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2009 - Thomas Winkler

Ga1-xMnxP synthesized by ion implantation and pulsed-laser melting

Diplomarbeitsprojekt: Aufenthalt an der University of California, Berkely, USA
1.09.2009 – 31.01.2010

Contact: vorname(/\t)

Final Report:
still missing!


Spin-dependent phenomena and their applications in e.g. the combination of non-volatile storage and processing of data on a single chip have been prompting the research in diluted magnetic semiconductors (DMSs) over the past decade. Despite a massive progress in the controlled fabrication of these materials systems, the understanding and control of DMS have emerged as the most controversial and challenging field of today’s material science and condensed matter physics. In order to achieve the expected outstanding functionalities, it is mandatory to gain a complete mastering over the physical and chemical properties of the materials systems under investigation and to correlate their fabrication parameters to their structural properties and carrier-mediated magnetic behaviour, possibly at a practical room temperature (RT) [1].

Fig. 1 Dependence of TC on the magnetic ion concentration and density of hole states at the Fermi level for a weak and a strong coupling.

Currently, one of the most studied DMS, namely (Ga,Mn)As shows ferromagnetic signatures up to 180 K, a temperature far from the expected and wanted RT. The reason of the low Curie temperature (TC) is a matter of active investigation by many excellent groups world-wide. One explanation is related to the fact that – especially in the strong coupling regime (small lattice constant like in e.g. ZnO and GaN) – the binding energy of magnetic impurities is enhanced or there is the onset of Zhang-Rice-like bound states even if there is no Coulomb potential associated with the magnetic ion. This shifts the metal-insulator transition (MIT) to higher hole concentrations, as shown in Fig. 1. It has been predicted [2] but not yet verified experimentally, that once MIT is reached, so that bound states are washed out by many body screening, holes are again free to mediate the exchange interaction between magnetic ions and high values of TC will re-enter, as predicted within the virtual crystal approximation (VCA). The main goal of the proposed project is to shed new light into the relation between ferromagnetism in DMSs and carriers, by fabricating (Ga,Mn)P samples with a high concentration of carriers and by subsequently testing the feasibility of manipulating at RT magnetisation direction in the samples simply by applying an electric field, as demonstrated (but only at low temperatures) in the case of (Ga,Mn)As [3]. The proposed material system is in a coupling regime stronger than (Ga,Mn)As, therefore it is expected – once the MIT is crossed – to have a considerably high TC.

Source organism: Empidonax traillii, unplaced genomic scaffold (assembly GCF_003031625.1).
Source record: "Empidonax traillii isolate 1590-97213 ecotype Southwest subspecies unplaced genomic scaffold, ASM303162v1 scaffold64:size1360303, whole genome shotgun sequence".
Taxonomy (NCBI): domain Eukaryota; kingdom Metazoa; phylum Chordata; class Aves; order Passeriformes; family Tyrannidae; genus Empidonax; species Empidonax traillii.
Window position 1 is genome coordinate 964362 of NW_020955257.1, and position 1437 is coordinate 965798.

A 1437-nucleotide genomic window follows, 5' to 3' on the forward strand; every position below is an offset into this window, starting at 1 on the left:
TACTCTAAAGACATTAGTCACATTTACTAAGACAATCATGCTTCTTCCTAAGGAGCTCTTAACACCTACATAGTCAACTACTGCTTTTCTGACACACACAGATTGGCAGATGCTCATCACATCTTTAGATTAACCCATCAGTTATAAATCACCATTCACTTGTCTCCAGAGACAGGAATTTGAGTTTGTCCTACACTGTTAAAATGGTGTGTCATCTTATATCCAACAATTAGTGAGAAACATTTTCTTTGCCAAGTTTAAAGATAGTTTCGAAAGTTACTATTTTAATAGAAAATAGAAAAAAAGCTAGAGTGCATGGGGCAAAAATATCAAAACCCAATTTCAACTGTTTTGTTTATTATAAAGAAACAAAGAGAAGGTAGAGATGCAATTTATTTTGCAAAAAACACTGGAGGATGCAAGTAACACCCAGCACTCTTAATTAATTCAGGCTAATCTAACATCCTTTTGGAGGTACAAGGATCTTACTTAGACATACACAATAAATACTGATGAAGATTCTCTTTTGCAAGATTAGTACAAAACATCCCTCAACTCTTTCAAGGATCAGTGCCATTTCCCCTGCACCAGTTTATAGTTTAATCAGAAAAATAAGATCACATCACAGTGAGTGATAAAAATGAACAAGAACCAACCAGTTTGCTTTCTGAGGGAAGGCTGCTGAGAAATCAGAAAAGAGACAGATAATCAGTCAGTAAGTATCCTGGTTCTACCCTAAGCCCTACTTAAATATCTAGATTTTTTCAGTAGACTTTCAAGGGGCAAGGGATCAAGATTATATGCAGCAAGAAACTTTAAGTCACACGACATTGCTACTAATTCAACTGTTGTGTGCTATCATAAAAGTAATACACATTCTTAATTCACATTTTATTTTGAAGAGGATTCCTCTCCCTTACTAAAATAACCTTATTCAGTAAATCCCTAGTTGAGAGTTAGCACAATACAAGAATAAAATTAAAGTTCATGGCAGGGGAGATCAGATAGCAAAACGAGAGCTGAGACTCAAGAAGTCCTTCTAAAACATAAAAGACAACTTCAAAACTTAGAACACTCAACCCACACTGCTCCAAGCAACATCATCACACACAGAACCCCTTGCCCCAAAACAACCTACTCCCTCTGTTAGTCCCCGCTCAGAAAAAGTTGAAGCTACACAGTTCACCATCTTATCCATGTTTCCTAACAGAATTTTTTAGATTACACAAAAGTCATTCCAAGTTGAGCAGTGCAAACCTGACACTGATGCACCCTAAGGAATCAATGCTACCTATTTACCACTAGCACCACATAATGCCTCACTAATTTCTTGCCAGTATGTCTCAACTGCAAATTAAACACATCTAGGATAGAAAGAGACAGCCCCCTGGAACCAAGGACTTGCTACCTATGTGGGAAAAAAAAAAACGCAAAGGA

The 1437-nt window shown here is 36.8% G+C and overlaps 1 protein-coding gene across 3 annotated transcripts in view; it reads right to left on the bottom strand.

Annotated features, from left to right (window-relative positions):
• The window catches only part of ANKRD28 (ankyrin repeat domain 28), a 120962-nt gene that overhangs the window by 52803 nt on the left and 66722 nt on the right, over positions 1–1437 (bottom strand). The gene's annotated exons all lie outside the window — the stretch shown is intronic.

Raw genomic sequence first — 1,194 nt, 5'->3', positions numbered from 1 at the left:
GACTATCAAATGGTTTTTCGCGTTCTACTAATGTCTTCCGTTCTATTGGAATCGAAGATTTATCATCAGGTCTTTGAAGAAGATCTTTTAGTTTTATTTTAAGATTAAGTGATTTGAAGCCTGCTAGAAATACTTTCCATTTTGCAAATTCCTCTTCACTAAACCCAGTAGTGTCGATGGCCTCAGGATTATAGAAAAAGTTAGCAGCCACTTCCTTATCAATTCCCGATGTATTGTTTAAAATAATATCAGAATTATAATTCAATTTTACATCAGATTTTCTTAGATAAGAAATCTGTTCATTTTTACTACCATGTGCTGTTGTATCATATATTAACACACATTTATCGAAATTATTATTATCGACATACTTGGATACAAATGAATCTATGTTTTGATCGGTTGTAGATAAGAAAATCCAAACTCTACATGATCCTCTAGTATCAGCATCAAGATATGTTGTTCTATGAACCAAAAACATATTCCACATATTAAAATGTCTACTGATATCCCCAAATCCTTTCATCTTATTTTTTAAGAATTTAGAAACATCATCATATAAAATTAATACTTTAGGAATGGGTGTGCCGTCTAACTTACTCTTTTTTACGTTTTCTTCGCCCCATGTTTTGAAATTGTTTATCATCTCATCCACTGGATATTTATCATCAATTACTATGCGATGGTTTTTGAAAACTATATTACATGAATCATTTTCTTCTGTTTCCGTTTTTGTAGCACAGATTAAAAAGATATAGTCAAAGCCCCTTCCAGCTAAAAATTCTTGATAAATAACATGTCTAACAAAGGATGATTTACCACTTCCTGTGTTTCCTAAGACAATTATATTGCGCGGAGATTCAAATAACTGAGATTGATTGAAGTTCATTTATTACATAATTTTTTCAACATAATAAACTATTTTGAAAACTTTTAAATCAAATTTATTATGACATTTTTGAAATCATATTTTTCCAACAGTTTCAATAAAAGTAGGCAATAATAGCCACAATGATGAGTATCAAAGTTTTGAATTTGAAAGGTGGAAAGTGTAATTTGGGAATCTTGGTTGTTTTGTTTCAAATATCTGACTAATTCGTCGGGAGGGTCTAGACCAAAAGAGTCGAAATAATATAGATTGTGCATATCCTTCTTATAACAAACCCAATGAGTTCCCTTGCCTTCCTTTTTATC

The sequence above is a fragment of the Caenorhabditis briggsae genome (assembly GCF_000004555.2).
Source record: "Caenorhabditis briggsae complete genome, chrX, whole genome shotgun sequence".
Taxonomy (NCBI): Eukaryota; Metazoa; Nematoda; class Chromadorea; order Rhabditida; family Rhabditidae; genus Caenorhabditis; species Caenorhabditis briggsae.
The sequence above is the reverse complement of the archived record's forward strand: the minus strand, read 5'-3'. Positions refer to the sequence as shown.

In order to proof this assumption, in the frame of the proposed project, I will prepare (Ga,Mn)P samples at the host Institution in Berkeley by ion implantation and pulsed-laser melting (II-PLM). II-PLM is an established technique for achieving extremely high doping concentrations in semiconductors and Prof. O. Dubon in Berkeley is the recognised world expert in this experimental procedure [4].

The activity to be performed in Berkeley is strongly related to the research carried out by the group of A. Bonanni at the Institute for Semiconductor and Solid State Physics of the Johannes Kepler University in Linz. Here nitride-based (strong coupling) DMS are fabricated and comprehensively characterised. My stay at Berkley is expected not only to be extremely profitable for his personal curriculum and to represent the basis of his Master thesis, but also to remarkably shed new light onto a very controversial and timely topic and to critically strengthen the relation between Berkeley and Linz.

Once back in Linz, I will test the feasibility of the field-induced magnetisation switching. A thorough characterisation of the structures by means of high-resolution transmission electron microscopy and synchrotron radiation x-ray diffraction is also foreseen.

[1] A. Bonanni et al. Phys. Rev. Lett. 101, 135502 (2008).

[2] T. Dietl, Phys. Rev. B 77, 085208 (2008).

[3] D. Chiba et al. Nature 455, 515 (2008).

[4] M.A. Scarpulla et al. Phys. Rev. Lett. 95, 207204 (2005).